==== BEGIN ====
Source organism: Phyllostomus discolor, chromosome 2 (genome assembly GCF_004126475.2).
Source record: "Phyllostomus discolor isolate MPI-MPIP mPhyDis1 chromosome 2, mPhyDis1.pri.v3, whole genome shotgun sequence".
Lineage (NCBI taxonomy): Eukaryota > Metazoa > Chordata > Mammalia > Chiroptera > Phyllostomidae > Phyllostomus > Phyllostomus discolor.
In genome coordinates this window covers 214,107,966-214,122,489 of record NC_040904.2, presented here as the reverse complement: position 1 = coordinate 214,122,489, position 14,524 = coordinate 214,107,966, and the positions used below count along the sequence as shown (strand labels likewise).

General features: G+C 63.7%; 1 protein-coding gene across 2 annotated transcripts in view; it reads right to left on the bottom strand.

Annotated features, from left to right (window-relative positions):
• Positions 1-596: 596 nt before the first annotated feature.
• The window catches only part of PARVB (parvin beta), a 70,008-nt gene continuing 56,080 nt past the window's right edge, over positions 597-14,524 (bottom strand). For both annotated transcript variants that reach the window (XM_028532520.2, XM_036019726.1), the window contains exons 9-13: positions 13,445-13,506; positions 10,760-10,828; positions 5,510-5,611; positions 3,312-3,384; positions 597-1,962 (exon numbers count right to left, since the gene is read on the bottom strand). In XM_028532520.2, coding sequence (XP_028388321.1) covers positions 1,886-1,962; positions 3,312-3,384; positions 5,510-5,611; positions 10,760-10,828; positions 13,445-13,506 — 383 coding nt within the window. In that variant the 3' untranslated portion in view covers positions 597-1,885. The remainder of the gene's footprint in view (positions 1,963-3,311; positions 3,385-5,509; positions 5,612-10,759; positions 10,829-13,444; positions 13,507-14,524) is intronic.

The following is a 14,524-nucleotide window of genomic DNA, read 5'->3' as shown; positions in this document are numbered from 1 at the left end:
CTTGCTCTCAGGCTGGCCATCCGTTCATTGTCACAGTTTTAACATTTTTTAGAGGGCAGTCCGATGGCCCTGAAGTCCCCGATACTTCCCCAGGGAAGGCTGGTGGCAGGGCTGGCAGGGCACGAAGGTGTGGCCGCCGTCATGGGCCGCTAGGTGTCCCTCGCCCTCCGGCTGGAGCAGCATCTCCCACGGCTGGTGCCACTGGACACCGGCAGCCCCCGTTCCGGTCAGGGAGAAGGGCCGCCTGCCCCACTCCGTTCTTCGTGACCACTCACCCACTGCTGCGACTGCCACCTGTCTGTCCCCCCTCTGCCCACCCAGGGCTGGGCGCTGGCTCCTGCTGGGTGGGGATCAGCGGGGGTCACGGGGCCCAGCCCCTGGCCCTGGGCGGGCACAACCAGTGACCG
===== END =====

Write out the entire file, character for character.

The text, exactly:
Source organism: Phyllostomus discolor, chromosome 2 (genome assembly GCF_004126475.2).
Source record: "Phyllostomus discolor isolate MPI-MPIP mPhyDis1 chromosome 2, mPhyDis1.pri.v3, whole genome shotgun sequence".
Lineage (NCBI taxonomy): Eukaryota > Metazoa > Chordata > Mammalia > Chiroptera > Phyllostomidae > Phyllostomus > Phyllostomus discolor.
In genome coordinates this window covers 214,107,966-214,122,489 of record NC_040904.2, presented here as the reverse complement: position 1 = coordinate 214,122,489, position 14,524 = coordinate 214,107,966, and the positions used below count along the sequence as shown (strand labels likewise).

General features: G+C 63.7%; 1 protein-coding gene across 2 annotated transcripts in view; it reads right to left on the bottom strand.

Annotated features, from left to right (window-relative positions):
• Positions 1-596: 596 nt before the first annotated feature.
• The window catches only part of PARVB (parvin beta), a 70,008-nt gene continuing 56,080 nt past the window's right edge, over positions 597-14,524 (bottom strand). For both annotated transcript variants that reach the window (XM_028532520.2, XM_036019726.1), the window contains exons 9-13: positions 13,445-13,506; positions 10,760-10,828; positions 5,510-5,611; positions 3,312-3,384; positions 597-1,962 (exon numbers count right to left, since the gene is read on the bottom strand). In XM_028532520.2, coding sequence (XP_028388321.1) covers positions 1,886-1,962; positions 3,312-3,384; positions 5,510-5,611; positions 10,760-10,828; positions 13,445-13,506 — 383 coding nt within the window. In that variant the 3' untranslated portion in view covers positions 597-1,885. The remainder of the gene's footprint in view (positions 1,963-3,311; positions 3,385-5,509; positions 5,612-10,759; positions 10,829-13,444; positions 13,507-14,524) is intronic.

The following is a 14,524-nucleotide window of genomic DNA, read 5'->3' as shown; positions in this document are numbered from 1 at the left end:
CTTGCTCTCAGGCTGGCCATCCGTTCATTGTCACAGTTTTAACATTTTTTAGAGGGCAGTCCGATGGCCCTGAAGTCCCCGATACTTCCCCAGGGAAGGCTGGTGGCAGGGCTGGCAGGGCACGAAGGTGTGGCCGCCGTCATGGGCCGCTAGGTGTCCCTCGCCCTCCGGCTGGAGCAGCATCTCCCACGGCTGGTGCCACTGGACACCGGCAGCCCCCGTTCCGGTCAGGGAGAAGGGCCGCCTGCCCCACTCCGTTCTTCGTGACCACTCACCCACTGCTGCGACTGCCACCTGTCTGTCCCCCCTCTGCCCACCCAGGGCTGGGCGCTGGCTCCTGCTGGGTGGGGATCAGCGGGGGTCACGGGGCCCAGCCCCTGGCCCTGGGCGGGCACAACCAGTGACCG